The best place to be in an emergency—because every second counts
Our comprehensive emergency team, including board-certified emergency medicine physicians, specially trained nurses and physician assistants, has one goal in mind—to get you assessed, on the road to treatment and back to your life faster. To learn more about both the adult and pediatric ERs at Medical City, and to see stories about our exceptional care of patients, click here.
We have expertise you can trust in the most dire of emergencies—we are proud to be an Accredited Chest Pain Center and an Advanced Primary Stroke Center.
Specialized Care for Children
Medical City Children’s Hospital understands that children are not small adults. Our independent children’s emergency department provides each child the special attention they deserve. The medical staff is trained in emergency pediatric care with board-certified pediatricians and pediatric registered nurses. Medical City has a highly dedicated child life team providing a variety of services and support. Our private rooms are designed with children and families in mind.
For more information on our ER for the smallest patients, visit Medical City Children’s Hospital.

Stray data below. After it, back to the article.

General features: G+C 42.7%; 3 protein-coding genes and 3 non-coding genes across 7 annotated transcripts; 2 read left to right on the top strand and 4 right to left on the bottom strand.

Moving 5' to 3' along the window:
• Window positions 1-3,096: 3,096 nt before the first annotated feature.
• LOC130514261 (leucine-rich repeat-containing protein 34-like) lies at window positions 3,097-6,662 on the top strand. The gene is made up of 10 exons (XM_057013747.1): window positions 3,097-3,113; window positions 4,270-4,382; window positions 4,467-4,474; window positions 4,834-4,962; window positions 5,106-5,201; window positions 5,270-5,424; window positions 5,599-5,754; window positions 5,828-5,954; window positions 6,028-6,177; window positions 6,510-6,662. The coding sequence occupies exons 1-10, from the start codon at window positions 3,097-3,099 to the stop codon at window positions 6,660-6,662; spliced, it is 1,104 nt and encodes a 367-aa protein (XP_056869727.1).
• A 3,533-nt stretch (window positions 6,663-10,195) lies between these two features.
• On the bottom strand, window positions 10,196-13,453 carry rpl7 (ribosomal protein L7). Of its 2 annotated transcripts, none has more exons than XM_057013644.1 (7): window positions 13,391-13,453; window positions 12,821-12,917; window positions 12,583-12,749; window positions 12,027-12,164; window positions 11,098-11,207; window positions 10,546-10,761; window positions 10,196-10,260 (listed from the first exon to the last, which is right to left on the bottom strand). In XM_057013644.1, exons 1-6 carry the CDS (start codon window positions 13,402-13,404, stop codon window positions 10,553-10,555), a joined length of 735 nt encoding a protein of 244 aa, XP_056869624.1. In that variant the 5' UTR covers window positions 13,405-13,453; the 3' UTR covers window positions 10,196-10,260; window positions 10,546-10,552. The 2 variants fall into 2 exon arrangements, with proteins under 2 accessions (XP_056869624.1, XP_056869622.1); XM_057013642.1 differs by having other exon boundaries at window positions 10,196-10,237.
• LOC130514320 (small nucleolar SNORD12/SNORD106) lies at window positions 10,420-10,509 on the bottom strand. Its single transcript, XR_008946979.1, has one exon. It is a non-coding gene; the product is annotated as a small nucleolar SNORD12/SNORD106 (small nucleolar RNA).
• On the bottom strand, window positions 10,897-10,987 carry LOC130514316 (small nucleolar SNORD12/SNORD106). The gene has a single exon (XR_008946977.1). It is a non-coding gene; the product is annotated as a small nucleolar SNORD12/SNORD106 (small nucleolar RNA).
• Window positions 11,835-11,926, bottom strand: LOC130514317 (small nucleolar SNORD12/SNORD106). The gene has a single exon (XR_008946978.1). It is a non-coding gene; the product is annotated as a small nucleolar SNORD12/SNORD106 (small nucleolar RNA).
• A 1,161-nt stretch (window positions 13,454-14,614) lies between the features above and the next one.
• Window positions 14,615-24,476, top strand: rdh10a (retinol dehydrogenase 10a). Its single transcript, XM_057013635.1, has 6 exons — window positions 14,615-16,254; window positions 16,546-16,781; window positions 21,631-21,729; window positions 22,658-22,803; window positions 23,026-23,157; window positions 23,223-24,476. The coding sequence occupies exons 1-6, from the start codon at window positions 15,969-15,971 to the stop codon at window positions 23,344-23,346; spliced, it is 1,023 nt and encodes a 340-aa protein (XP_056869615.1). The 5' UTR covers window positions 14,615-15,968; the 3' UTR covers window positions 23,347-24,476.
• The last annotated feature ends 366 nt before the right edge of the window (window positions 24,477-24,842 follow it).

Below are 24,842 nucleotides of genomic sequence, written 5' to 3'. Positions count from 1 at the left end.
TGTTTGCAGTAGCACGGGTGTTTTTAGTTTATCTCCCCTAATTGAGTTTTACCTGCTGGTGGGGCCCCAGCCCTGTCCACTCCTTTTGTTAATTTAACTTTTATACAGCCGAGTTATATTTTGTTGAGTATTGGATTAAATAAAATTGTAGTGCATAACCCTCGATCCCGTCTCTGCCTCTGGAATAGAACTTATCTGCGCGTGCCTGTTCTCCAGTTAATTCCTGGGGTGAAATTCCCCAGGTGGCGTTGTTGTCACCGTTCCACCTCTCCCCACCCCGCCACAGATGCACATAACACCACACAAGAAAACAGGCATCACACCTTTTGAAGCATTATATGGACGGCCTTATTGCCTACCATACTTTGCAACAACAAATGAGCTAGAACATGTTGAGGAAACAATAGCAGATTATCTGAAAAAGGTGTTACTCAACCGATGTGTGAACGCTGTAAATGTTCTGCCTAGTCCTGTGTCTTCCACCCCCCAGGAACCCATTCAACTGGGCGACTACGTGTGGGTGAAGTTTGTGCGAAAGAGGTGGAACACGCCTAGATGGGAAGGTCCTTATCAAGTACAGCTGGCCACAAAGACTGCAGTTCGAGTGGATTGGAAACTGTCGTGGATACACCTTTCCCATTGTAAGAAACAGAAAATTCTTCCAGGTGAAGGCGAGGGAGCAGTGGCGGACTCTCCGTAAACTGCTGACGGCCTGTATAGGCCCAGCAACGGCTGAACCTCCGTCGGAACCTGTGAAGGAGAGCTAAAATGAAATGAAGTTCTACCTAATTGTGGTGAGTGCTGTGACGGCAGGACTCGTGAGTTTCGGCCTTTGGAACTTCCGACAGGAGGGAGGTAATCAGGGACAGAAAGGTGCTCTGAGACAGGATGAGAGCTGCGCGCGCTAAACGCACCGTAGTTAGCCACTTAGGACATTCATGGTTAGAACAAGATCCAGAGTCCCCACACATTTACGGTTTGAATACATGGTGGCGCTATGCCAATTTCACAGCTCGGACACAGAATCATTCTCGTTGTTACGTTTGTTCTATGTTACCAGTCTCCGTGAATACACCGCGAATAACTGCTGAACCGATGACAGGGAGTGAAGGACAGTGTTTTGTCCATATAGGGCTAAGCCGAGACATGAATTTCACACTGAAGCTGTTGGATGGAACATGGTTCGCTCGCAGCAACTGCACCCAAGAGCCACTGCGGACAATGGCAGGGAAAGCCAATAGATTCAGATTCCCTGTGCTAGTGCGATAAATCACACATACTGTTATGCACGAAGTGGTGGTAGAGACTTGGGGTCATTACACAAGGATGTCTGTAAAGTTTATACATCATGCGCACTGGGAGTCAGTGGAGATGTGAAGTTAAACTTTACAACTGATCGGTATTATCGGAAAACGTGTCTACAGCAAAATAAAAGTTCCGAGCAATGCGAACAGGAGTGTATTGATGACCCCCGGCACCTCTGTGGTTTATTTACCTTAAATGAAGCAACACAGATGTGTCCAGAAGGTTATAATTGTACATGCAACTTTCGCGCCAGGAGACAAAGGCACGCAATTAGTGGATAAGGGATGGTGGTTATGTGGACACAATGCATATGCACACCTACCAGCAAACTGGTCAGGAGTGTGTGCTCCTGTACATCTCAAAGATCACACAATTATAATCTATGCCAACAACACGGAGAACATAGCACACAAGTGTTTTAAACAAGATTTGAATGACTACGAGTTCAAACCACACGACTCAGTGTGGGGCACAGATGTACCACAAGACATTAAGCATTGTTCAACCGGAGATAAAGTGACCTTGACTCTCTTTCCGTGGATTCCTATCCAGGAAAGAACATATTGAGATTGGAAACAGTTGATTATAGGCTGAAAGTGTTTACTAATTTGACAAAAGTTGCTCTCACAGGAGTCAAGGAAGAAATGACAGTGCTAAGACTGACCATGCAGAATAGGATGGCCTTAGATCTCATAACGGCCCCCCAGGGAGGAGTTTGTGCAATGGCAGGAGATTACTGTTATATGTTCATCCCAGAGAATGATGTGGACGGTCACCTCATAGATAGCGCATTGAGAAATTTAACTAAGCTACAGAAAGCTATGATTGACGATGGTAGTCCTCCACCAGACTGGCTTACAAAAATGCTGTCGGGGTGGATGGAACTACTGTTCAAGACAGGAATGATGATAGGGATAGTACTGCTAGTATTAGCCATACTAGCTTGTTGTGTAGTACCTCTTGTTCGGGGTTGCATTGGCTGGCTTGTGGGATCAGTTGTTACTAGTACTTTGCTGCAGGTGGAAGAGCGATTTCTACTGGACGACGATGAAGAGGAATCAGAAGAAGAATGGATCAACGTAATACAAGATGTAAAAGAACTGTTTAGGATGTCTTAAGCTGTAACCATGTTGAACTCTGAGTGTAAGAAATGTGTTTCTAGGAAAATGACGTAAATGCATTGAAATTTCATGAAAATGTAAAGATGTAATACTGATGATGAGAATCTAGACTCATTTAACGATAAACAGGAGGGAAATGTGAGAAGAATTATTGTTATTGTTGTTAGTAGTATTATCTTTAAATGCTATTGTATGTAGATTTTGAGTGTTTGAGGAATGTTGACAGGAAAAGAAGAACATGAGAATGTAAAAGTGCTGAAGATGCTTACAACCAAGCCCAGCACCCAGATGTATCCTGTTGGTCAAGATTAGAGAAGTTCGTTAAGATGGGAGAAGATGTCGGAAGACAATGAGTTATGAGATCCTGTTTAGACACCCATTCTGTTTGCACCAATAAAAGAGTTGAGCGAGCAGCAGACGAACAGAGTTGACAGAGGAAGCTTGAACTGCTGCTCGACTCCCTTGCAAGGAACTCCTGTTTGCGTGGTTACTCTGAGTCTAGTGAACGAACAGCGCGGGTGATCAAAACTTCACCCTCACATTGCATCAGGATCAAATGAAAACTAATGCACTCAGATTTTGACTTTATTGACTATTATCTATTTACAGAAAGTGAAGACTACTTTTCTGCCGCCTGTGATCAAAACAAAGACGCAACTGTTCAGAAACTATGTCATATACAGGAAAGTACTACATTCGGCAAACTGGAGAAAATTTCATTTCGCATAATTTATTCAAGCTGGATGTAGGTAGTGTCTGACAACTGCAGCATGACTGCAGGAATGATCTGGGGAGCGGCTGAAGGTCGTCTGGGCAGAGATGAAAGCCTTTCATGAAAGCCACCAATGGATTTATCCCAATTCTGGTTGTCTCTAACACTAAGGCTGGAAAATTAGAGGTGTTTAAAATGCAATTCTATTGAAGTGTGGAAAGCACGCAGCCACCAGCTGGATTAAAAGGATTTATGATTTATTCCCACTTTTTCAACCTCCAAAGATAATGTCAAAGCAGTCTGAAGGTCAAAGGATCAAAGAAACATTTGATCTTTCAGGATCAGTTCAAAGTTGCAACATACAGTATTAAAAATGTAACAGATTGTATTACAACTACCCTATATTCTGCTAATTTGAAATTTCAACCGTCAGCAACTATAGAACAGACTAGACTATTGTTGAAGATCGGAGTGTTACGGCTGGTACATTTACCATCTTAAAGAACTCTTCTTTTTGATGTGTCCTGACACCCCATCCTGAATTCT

Looking for ER wait times? Check out FASTERTX.com. MAIN ER Wait Disclaimer: ER wait times are approximate and provided for informational purposes only.
The ER wait time represents the time it takes to see a qualified medical professional, defined as a Doctor of Medicine (MD), Doctor of Osteopathy (DO), Physician Assistant (PA) or Advanced Registered Nurse Practitioner (ARNP).
ER wait times represent a four-hour rolling average updated every 30 minutes, and is defined as the time of patient arrival until the time the patient is greeted by a qualified medical professional. Patients are triaged at arrival and are then seen by a qualified medical professional in priority order based on their presenting complaint and reason for visit.
National average wait time is one hour, according to the Centers for Disease Control and Prevention (CDC). HCA hospitals strive to beat the national average.
Any non-digital posting of HCA average ER wait times reflects the previous month’s average.
When To Go: Signs and Warnings
You should be aware of the signs and symptoms of a stroke or a heart attack. Very rarely do these conditions begin with dramatic symptoms. For example, you might be surprised to learn that most men and women having a heart attack don't even realize it. That's because the vast majority of heart attacks happen slowly with just discomfort or mild pain. Relatively few heart attacks strike with a sudden, intense pain that makes someone clutch his chest. More often, patients aren't sure what's wrong and don't get help soon enough.
Heart Attack Warning Signs
- Chest discomfort: Discomfort in the chest that lasts for more than a few minutes that comes and goes. Chest discomfort is also described as uncomfortable pressure, squeezing, fullness or pain.
- Discomfort in other areas of the upper body: Symptoms can include pain or discomfort radiating to one or both arms, the back, neck, or jaw.